This post is aimed at engineers who are already familiar with microservices, Kubernetes, AWS, Amazon EKS.
With increasing microservices deployment on Kubernetes, Businesses will require a method of centralizing the discovery, management, and security of services independent of language, domain, or deployment model. This is the point where a service mesh comes into the picture.
Introduction to AWS Service mesh
A service mesh is a dedicated infrastructure layer that you can add to your applications. It allows you to transparently add capabilities like observability, traffic management, and security, without adding them to code. The primary goal here is to have service-to-service communication in a secure, fast, and reliable fashion.
In the above architecture, microservices frontend backend and Postgres interact with each other through envoy sidecar proxy.
Implementation of Service Mesh AWS
For the implementation, we are going to leverage Amazon EKS, AWS APP mesh.
Amazon EKS is a managed service used to run Kubernetes on AWS without any necessity for installation, operation, and maintenance for your own Kubernetes control plane or nodes.
AWS App Mesh helps to connect services, monitor the application’s network, and control the traffic flow. App Mesh standardizes how services communicate, giving end-to-end visibility and helping to ensure the high availability of your applications.
The App Mesh gives you consistent visibility and network traffic controls for every service in an application.
Overview of AWS App Mesh
Service Mesh: Acts as a logical boundary for network traffic between the microservice that resides within it.
Virtual Node: A virtual node acts as a logical pointer to a task group comprising ECS service or a Kubernetes deployment / EC2 instance.
Virtual Service: Virtual services are virtual pointers of a real service provided by a virtual node directly or indirectly by means of a virtual router. One virtual service calls another virtual service by VirtualServiceName. Virtual services can have only one Virtual Node pointing to the application, or multiple Virtual Nodes pointing to different versions of the application.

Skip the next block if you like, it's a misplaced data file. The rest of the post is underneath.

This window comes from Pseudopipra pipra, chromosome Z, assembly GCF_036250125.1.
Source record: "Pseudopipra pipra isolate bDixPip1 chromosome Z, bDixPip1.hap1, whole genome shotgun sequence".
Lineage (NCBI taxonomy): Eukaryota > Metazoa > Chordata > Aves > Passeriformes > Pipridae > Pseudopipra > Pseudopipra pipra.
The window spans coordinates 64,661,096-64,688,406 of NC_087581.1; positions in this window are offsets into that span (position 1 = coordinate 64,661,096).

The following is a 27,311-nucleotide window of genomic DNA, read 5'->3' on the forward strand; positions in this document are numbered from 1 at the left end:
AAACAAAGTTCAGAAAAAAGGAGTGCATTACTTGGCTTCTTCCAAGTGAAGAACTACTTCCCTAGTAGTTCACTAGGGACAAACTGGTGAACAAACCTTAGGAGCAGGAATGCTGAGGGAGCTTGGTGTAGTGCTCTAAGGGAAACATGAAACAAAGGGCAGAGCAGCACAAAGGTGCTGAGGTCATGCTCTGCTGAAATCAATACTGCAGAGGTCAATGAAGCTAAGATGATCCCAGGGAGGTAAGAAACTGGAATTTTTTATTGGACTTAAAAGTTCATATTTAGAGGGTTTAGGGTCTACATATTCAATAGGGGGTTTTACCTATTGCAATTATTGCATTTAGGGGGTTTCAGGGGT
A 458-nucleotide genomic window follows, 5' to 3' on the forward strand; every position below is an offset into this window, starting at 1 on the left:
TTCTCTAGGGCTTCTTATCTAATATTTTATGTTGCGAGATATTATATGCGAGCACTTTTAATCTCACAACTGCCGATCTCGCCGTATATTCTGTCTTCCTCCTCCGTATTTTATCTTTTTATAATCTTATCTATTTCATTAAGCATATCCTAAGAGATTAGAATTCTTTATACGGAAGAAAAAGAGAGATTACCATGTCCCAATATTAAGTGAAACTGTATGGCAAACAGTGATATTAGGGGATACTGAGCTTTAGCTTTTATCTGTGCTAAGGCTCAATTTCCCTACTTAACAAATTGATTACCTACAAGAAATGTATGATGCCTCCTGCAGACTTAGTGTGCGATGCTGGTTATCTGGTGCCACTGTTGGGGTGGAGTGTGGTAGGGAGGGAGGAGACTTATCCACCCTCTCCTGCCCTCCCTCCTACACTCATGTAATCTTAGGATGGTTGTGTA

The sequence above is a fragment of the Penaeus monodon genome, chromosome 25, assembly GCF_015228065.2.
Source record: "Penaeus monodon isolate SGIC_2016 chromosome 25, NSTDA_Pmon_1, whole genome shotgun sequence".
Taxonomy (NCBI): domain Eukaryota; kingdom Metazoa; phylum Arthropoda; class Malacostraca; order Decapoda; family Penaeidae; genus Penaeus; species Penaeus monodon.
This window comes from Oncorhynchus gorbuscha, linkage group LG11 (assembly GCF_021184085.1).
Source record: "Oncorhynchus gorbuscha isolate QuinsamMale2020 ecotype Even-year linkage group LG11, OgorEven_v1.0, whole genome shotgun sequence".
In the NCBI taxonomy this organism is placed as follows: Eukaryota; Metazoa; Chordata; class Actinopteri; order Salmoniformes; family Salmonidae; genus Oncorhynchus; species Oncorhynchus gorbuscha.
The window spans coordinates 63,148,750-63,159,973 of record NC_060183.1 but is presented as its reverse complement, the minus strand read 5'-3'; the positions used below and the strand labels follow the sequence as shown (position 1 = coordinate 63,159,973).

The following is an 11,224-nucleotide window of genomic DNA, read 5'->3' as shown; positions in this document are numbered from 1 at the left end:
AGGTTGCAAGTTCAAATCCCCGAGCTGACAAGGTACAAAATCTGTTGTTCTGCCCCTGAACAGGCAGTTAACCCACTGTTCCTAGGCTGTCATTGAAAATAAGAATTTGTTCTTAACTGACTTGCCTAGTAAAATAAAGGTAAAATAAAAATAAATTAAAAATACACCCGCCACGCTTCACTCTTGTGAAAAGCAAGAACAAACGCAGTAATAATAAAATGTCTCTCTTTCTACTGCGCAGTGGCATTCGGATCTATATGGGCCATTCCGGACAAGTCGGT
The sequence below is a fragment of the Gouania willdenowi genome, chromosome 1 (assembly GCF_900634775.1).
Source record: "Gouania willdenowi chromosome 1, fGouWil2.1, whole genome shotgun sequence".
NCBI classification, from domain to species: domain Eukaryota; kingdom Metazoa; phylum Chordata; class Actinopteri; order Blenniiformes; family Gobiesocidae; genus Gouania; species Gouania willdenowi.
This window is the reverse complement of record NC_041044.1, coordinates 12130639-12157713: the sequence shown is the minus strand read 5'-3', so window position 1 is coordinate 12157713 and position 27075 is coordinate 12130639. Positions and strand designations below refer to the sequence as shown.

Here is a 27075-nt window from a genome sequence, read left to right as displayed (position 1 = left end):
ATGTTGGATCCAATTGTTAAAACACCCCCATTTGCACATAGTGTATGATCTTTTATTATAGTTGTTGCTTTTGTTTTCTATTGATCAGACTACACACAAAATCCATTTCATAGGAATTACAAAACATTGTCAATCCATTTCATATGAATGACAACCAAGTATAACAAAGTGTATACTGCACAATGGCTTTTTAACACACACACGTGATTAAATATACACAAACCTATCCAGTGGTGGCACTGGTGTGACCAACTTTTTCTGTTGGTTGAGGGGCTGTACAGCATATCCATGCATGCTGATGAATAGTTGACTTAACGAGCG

Virtual routes: Within mesh a Virtual router will handle traffic for one or more virtual services. We can have associated routes for virtual routers that direct incoming requests to different virtual nodes.
Virtual Gateway: Allows to specify ingress rules for traffic that comes into the internal components of the mesh. Virtual gateway provides us the ability to define the path of the inbound/north-south traffic. A Virtual gateway represents an envoy proxy running in an Amazon ECS / Kubernetes service/ Amazon EC2 instances.
The below architecture depicts a high-level representation of a sample application with integration on app mesh on EKS.
App Mesh With EKS
We are going to create AWS App Mesh components and deploy them using a sample application. After placing the sample app into a service mesh.
Application components include:
A frontend is responsible for vending the frontend code to the browser.
A backend that reads and writes from Postgres backend database (Postgres).
Meshify the Application
To create the App Mesh resources and add the application into a Mesh, we need to install the AWS App Mesh Controller. This controller allows configuring App Mesh resources using kubectl. Once completed, the resulting setup looks as follows:
The above architecture diagram details the step-by-step procedure of implementing Meshify the application.
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